The Sandbox

GWOT hot wash, straight from the wire

Welcome to The Sandbox, a forum for service members who have served or are currently serving in Iraq and Afghanistan, returned vets, spouses and caregivers. The Sandbox's focus is not on policy and partisanship (go to our Blowback page for that), but on the unclassified details of deployment -- the everyday, the extraordinary, the wonderful, the messed-up, the absurd. All correspondence is read, and as much as possible is posted, lightly edited. If you know someone who is deployed who might have something to say, please tell them about us. To submit a post click here.

FIFTEEN MONTHS AND COUNTING |

June 05, 2007

FIFTEEN MONTHS AND COUNTING
Name: SPC Ian Wolfe
Posting date: 6/5/07
Stationed in: Camp Adder, Iraq
Hometown: Minneapolis, MN
Email: iwolfe11@msn.com 

Fifteen months and counting. We were extended back in January, but we are expected to be leaving soon. We have been doing many things here as a medical company, including combat arms missions; go figure. I originally posted here about a first aid mission we started to teach basic first aid and women's health out in the villages. We have been very proud and humbled to help the local population. Our team that works with the Iraqi Army has passed the first aid mission on to them. Now the Iraqi Army medics are teaching out in the community, and it has become an Army-wide program. The Iraqi Army medics have a better understanding of the locals, and are able to build a better relationship with the people. This is important, as one of the Iraqi doctors told us that the people in our area are still a bit hesitant about them because of what the army did under Saddam. 

It is interesting to hear about what people say on the news back home. The daily situation is not really reported, only sporadic events. I will tell you of one situation that is all too common here. Our base was getting rocketed and one of our patrols saw the people responsible, but were unable to attack them because there was a village near them. You must always think of where your rounds may end up, so we continued to get attacked rather than risk hurting civillians. We constantly put ourselves at risk to make sure Iraqi civillians are safe. The military is not a bunch of brainwashed thugs, although we do have some bad eggs. The majority of us come here to make a difference and to do good. We spend countless hours and resources to further the Iraqi infrastructure and their well-being.

Part of my company's mission is to rotate through the theater hospital in Camp Anaconda. The time I spent there was unforgettable. The patients varied, from Iraqi civilian, police, and army to American and coalition wounded. Unlike us, the insurgents don't care where their mortar shells land, and they don't care where they shoot them from. One man decided to shoot them from his own house. When our systems shot back, his kids were wounded. I can't believe that as a father he could do that.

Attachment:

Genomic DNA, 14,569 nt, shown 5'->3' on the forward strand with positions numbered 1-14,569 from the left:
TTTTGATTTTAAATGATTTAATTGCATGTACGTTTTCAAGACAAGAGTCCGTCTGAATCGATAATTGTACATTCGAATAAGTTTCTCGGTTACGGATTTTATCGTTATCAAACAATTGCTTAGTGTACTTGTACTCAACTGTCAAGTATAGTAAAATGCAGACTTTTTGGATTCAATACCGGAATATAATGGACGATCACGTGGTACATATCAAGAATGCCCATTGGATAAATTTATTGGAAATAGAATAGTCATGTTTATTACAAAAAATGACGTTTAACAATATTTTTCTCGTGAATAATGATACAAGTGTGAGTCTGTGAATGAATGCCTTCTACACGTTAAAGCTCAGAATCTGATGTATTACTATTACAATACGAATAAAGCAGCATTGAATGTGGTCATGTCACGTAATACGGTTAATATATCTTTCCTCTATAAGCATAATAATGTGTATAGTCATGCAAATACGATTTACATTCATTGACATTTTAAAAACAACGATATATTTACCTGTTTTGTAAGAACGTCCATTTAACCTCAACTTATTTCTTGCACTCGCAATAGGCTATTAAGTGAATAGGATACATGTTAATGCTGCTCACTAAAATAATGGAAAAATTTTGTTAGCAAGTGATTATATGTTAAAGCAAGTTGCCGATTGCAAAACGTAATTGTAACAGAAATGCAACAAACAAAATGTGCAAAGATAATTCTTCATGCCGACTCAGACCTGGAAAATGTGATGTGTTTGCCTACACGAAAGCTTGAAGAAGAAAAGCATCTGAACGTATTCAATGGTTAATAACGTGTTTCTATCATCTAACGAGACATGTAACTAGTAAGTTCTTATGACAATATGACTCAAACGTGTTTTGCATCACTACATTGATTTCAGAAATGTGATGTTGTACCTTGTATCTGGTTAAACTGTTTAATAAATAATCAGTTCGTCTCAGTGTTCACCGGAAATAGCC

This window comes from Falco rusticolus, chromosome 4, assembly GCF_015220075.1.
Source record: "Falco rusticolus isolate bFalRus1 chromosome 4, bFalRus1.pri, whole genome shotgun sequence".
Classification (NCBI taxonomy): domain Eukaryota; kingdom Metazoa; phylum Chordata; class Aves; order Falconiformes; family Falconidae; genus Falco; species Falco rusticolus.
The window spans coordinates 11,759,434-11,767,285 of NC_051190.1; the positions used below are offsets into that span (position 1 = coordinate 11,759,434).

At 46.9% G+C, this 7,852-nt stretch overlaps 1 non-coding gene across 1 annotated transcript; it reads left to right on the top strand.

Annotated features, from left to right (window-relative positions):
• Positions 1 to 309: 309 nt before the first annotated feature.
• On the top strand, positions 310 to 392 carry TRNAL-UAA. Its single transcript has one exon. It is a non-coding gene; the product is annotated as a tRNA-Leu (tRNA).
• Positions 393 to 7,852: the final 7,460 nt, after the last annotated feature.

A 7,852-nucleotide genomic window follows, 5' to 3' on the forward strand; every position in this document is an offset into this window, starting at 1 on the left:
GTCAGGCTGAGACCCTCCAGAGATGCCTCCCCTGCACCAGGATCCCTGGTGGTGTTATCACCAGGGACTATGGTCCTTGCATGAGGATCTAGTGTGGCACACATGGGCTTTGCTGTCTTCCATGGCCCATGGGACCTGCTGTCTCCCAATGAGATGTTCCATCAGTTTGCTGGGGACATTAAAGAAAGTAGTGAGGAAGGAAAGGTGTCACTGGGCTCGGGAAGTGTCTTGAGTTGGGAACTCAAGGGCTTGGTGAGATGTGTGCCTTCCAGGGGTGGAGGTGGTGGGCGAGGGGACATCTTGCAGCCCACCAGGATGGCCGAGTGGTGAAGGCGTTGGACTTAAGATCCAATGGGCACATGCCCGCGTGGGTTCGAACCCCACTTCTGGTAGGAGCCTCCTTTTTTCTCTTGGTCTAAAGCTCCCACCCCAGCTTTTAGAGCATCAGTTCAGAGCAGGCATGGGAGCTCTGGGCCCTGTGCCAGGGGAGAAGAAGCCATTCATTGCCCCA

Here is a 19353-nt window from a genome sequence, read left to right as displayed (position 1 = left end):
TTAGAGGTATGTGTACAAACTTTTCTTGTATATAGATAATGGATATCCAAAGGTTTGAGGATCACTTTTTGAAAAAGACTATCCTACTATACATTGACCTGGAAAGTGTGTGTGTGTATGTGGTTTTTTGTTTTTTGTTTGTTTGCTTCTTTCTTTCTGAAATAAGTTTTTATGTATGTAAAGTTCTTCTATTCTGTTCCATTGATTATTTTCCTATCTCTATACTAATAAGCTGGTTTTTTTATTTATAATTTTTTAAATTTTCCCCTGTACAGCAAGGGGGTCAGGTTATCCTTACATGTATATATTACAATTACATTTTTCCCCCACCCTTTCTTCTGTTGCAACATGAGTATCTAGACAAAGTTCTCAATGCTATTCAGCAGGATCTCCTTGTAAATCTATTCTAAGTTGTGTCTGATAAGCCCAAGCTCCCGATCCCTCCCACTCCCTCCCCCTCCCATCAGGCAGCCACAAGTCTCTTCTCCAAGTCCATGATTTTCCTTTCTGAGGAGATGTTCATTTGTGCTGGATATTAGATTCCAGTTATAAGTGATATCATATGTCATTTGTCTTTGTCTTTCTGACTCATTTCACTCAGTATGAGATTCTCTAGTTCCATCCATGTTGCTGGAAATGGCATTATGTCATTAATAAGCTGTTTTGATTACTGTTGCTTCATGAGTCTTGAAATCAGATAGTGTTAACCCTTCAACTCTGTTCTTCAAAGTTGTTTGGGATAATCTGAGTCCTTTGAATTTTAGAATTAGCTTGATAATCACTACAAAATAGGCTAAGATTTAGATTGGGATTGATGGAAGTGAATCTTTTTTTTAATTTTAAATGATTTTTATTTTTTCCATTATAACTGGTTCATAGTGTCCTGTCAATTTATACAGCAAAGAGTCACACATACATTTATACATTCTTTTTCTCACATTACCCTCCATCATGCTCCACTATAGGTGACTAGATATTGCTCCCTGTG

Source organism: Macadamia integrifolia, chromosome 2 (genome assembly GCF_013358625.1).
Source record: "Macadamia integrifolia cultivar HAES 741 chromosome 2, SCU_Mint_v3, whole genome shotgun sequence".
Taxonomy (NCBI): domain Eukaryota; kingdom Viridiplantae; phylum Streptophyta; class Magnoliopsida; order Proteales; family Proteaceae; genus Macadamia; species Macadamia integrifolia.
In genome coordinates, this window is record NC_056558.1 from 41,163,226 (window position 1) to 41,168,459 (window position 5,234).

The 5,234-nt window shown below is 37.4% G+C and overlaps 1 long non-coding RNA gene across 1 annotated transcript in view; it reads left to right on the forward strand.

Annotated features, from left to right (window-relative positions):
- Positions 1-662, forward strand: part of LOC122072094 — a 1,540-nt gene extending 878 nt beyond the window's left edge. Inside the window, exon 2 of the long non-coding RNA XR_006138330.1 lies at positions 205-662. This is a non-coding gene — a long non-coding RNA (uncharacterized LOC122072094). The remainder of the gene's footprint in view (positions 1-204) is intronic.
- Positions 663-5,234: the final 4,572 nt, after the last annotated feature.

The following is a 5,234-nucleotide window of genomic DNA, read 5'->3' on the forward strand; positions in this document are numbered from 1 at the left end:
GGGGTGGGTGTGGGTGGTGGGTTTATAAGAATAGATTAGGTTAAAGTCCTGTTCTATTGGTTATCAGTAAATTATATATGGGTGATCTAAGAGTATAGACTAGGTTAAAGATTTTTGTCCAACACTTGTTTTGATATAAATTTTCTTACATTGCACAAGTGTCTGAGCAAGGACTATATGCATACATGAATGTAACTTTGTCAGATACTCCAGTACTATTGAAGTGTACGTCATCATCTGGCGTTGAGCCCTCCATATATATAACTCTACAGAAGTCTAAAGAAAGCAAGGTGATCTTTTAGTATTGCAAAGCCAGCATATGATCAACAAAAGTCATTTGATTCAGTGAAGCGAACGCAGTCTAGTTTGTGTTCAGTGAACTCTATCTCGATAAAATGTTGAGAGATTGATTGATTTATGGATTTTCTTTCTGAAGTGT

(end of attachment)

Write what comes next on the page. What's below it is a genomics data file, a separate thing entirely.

I took care of a lot of pediatrics. One in particular who I will never forget is Marwali.  She was an eighteen-month-old girl who was wounded in an insurgent attack. She was blinded and hurt in her arm. She would cry unless someone held her. Here grandma was there too, but she was still confused after the attack. Her family didn't come until about two weeks later. The men in this country don't always take a big part in the fathering area, however there are some that do. We had some other kids whose fathers stayed next to them the entire time. 

Seeing the American wounded was a very somber experience I will never forget. It was also scary, and a reality check to think about all the times I was outside the wire. We usually got the wounded out to Germany right away once they were stable. I remember one kid we were working on who was okay except for his feet. They  were gone. He was intubated, tube in the throat, so he couldn't talk. We called his family for him and put the phone up to his ear. It was one of the saddest things, and we were all teared up. We always describe amputations as "below knee" or "above knee". Every time the doctor told his mother and wife that he had a below-knee amputation he would sit up, mad. He wanted to make sure we said he only lost his feet.

There were others who were not in that good of shape. One night a Marine came in who had a tattoo of the names of fallen comrades. He had so much vascular damage that we could not stop him from bleeding. There was so much blood it was pooling on the cot and the floor. He was bleeding right through an inch of bandage. 

I did meet some very interesting people. One of my favorite patients, besides Marwali, was Jasim, a young Iraqi Army soldier who lost a leg and was burned. He was my patient a lot of the time. He was very friendly and his wife was having another child. He missed the birth, but was very excited about it. Once he got better we moved him to the other ward where I would visit him. He was also in lively spirits.